Ephesians 1:1-14

Senior Pastor Adam Utecht begins a new sermon series titled Ephesians: Reconciled by Grace. He gives an introduction to book of Ephesians and preaches on Ephesians 1:1-14.

Listen to an audio version of the sermon here:

Sermon Notes

  1. _______ (v. 1-2)
  2. God’s glorious _____ (v. 3-14)
    1. He _____ us (v. 4-6)
    2. He ______ us (v. 7-8)
    3. He revealed the _______ of His will (v. 9-10)

Going Deeper

  1. Read Acts 19:11-41. How was the gospel advancing in Ephesus? When
    the gospel advances, how does it become a threat to darkness?
  2. These saints (Eph. 1:1) are citizens of heaven and Ephesus. They have
    dual citizenship. John Stott points out: “Many of our spiritual troubles
    arise from our failure to remember that we are citizens of two kingdoms.
    We tend either to pursue Christ and withdraw from the world, or to
    become preoccupied with the world and forget that we are also in Christ.”
    Do you withdraw from the world or do you get preoccupied with it?
    Read Matthew 5:13-16 and Romans 12:1-2. What should we do?
  3. Read Revelation 2:1-7. How does Jesus commend the church at
    Ephesus 30 years after the writing of Paul’s letter to the Ephesians? What
    does Jesus have against them? How does this apply to your life?
  4. Read about God’s adoption in Gal. 4:1-7 and Rom. 8:14-17. What do
    we receive by virtue of adoption?
  5. To go deeper on the topic of predestination and election, read Romans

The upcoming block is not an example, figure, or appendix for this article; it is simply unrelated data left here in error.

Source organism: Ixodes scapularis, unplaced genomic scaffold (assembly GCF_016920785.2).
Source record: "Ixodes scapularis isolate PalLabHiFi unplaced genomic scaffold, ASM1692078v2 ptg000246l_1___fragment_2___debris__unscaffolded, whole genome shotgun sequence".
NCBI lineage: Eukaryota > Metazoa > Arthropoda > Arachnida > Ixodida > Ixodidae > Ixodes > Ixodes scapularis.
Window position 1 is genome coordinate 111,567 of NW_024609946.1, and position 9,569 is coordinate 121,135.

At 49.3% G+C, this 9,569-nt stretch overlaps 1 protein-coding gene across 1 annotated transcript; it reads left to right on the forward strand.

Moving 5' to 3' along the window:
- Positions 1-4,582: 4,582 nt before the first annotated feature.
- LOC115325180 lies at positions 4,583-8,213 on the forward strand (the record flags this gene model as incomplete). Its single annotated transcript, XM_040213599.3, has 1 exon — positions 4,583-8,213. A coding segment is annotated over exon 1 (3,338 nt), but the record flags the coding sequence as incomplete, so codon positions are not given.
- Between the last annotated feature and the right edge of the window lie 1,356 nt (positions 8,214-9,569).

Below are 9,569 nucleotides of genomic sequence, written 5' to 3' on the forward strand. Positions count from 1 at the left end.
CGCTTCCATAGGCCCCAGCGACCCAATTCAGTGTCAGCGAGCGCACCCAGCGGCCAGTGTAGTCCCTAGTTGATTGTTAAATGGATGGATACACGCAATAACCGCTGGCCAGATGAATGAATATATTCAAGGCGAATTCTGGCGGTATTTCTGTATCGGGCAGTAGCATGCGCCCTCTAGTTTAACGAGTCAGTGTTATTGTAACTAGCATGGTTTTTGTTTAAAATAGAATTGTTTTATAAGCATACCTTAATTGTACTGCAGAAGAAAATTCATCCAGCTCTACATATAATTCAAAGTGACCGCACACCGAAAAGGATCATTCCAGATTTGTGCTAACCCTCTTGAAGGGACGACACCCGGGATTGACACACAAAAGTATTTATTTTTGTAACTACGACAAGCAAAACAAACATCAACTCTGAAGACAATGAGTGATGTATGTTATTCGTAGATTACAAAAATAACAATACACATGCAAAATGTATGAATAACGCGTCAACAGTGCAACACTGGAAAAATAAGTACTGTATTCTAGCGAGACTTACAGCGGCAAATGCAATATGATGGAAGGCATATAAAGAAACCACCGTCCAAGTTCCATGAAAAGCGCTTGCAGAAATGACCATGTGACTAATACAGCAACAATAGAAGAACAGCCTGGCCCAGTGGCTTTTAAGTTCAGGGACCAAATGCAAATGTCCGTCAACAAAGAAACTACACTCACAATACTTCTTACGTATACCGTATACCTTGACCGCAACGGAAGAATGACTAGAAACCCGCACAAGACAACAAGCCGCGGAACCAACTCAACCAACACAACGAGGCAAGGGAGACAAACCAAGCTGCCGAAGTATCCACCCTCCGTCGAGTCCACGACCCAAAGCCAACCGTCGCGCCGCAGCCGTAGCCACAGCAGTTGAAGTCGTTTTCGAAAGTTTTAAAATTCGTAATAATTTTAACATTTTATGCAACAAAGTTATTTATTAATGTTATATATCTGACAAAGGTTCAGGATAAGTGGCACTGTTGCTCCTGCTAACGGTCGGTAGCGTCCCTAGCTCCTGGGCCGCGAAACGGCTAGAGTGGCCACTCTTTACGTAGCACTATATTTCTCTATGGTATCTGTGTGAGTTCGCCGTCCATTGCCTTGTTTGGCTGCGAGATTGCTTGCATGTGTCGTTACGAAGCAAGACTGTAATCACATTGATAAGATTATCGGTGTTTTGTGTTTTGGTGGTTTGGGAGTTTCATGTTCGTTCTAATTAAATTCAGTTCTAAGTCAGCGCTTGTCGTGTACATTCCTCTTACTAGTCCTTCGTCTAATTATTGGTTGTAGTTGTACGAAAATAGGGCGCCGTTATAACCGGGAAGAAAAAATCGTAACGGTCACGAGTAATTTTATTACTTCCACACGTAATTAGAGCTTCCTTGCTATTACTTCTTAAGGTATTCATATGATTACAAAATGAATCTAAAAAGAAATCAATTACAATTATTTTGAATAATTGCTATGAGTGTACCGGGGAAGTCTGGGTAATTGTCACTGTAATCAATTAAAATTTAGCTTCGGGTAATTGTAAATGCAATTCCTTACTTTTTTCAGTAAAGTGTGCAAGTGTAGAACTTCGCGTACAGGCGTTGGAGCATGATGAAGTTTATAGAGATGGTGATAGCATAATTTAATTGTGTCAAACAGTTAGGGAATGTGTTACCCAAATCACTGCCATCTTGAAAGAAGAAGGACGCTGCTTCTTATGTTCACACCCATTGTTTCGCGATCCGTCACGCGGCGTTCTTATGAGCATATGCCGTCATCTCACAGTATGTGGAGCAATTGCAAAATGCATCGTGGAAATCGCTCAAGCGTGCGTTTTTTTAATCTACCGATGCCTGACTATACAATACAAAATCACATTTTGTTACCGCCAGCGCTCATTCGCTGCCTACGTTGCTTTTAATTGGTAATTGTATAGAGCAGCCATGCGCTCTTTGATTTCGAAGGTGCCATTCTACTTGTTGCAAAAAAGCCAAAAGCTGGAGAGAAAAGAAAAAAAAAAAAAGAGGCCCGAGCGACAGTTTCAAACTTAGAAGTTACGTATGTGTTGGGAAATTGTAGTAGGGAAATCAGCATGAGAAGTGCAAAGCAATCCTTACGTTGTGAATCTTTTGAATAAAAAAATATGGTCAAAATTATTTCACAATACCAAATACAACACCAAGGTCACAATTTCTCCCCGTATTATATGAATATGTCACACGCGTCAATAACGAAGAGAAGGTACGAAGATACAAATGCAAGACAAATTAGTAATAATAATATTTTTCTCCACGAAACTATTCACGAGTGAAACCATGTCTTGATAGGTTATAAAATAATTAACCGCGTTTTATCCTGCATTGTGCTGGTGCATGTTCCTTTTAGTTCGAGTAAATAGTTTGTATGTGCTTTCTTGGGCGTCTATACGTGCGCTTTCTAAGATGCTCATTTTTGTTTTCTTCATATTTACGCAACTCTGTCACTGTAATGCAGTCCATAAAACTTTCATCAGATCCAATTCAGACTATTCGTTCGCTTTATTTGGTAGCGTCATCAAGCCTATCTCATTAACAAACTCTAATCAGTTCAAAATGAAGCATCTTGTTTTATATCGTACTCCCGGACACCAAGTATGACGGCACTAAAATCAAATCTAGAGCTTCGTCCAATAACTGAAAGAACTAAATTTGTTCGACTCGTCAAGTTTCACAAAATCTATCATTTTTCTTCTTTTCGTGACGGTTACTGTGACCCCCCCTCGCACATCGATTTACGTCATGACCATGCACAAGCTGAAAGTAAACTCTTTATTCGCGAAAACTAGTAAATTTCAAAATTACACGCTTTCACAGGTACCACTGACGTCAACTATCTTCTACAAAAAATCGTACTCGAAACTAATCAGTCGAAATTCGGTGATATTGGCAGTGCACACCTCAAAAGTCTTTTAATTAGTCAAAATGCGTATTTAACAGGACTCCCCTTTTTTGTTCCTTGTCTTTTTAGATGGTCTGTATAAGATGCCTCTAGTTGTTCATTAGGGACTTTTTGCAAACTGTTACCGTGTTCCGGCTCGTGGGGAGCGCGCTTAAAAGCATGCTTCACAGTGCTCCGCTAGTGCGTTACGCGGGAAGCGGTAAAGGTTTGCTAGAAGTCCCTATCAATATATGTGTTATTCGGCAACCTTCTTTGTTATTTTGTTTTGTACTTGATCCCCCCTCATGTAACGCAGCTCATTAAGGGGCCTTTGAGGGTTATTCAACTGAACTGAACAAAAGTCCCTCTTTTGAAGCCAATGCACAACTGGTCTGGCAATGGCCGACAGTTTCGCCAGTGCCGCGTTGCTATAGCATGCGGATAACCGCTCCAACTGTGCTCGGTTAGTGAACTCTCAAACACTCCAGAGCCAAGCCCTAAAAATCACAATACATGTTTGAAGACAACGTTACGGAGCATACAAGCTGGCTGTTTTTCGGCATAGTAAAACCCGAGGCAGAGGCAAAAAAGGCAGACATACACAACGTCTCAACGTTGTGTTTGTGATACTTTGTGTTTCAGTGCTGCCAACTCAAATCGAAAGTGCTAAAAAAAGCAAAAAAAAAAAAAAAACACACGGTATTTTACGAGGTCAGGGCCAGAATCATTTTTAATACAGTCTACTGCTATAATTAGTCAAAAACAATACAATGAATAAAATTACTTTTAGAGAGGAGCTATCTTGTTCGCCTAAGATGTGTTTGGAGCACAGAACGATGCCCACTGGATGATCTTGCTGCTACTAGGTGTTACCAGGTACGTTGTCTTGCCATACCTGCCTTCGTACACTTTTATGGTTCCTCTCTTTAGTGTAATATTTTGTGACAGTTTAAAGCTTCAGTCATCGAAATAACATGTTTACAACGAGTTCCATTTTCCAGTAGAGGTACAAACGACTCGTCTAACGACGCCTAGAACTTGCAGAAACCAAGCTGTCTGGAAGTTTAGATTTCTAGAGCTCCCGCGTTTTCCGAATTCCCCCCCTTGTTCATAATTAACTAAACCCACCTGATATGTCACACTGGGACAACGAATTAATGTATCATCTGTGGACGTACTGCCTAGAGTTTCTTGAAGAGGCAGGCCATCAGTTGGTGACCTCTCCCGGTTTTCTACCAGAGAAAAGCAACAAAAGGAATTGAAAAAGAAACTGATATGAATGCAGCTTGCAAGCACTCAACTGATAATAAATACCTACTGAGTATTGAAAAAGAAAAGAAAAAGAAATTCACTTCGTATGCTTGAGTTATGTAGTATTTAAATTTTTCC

8:29-30 and Romans 9. What do these passages say about election?
  6. Robert Godfrey discusses free will v. predestination:
    Early in his career, Augustine wrote a treatise called The Freedom Of The
    Will, and he never retracted that despite his strong teaching on
    predestination. When he talked about the freedom of the will, what he
    really meant was that you have a genuine will that operates according to
    the way you want it to operate. In that sense, you could call that will
    free. It’s a real, choosing will that has the freedom to do what it wants.
    The Reformed doctrine of total depravity is not that we don’t have a
    functioning will but that we have a will that always acts in accordance
    with our fallen, depraved nature. We always freely will against God until
    we are regenerated. Nonetheless, that’s not what most people mean
    when they talk about the freedom of the will. Instead, they mean that
    one is perfectly free to choose for God or against God. In that sense, it
    conflicts with the doctrine of predestination.
    • The doctrine of predestination, in response to that notion of the freedom of the will, says: “You don’t have the freedom to choose for God because your will is in rebellion against God. It’s only when God heals your rebellion—when He regenerates your heart and sovereignly turns you back to Himself—that you can know Him and pursue Him.”
  7. John Stott is helpful when considering election (predestination):
    • The doctrine of election is a divine revelation, not a human speculation.
    • The doctrine of elections is an incentive to holiness, not an excuse for sin.
    • The doctrine of election is a stimulus to humility, not a ground for boasting.
  8. Read about redemption in Romans 6:15-23. What did Christ do for us according to these verses?
  9. Read Hebrews 9:22. How are we forgiven?
  10. Read Colossians 1:27. What is the mystery?
  11. Read Ephesians 1:11-12. Why do we receive an inheritance according to these verses
  12. Have you ever praised God for giving you with His Holy Spirit? Take time to thank Him right now.
  13. John Stott says: “Such Christian talk [of praising God’s glorious grace] come into violent collision with the man-centeredness and self-centeredness of the world. Fallen man, imprisoned in his own little ego, has an almost boundless confidence in the power of his own will, and an almost insatiable appetite for the praise of his own glory.” How have you seen this in your own life? What will you do to praise God this week?